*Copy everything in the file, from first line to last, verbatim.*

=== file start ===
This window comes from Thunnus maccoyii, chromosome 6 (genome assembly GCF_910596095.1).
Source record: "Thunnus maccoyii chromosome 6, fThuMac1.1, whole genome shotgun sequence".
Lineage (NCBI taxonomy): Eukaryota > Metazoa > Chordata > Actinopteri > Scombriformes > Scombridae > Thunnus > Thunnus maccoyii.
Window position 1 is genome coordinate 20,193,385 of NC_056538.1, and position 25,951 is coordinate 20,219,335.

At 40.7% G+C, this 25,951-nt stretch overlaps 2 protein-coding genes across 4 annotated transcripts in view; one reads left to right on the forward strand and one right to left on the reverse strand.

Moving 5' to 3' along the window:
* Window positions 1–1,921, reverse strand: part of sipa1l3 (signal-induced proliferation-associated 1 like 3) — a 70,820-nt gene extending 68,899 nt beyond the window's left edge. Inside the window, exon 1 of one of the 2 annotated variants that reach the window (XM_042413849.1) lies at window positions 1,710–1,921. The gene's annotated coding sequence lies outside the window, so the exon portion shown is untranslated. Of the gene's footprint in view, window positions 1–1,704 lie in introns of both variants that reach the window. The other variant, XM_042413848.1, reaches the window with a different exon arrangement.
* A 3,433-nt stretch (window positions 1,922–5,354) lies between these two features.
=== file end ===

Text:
This window comes from Thunnus maccoyii, chromosome 6 (genome assembly GCF_910596095.1).
Source record: "Thunnus maccoyii chromosome 6, fThuMac1.1, whole genome shotgun sequence".
Lineage (NCBI taxonomy): Eukaryota > Metazoa > Chordata > Actinopteri > Scombriformes > Scombridae > Thunnus > Thunnus maccoyii.
Window position 1 is genome coordinate 20,193,385 of NC_056538.1, and position 25,951 is coordinate 20,219,335.

At 40.7% G+C, this 25,951-nt stretch overlaps 2 protein-coding genes across 4 annotated transcripts in view; one reads left to right on the forward strand and one right to left on the reverse strand.

Moving 5' to 3' along the window:
* Window positions 1–1,921, reverse strand: part of sipa1l3 (signal-induced proliferation-associated 1 like 3) — a 70,820-nt gene extending 68,899 nt beyond the window's left edge. Inside the window, exon 1 of one of the 2 annotated variants that reach the window (XM_042413849.1) lies at window positions 1,710–1,921. The gene's annotated coding sequence lies outside the window, so the exon portion shown is untranslated. Of the gene's footprint in view, window positions 1–1,704 lie in introns of both variants that reach the window. The other variant, XM_042413848.1, reaches the window with a different exon arrangement.
* A 3,433-nt stretch (window positions 1,922–5,354) lies between these two features.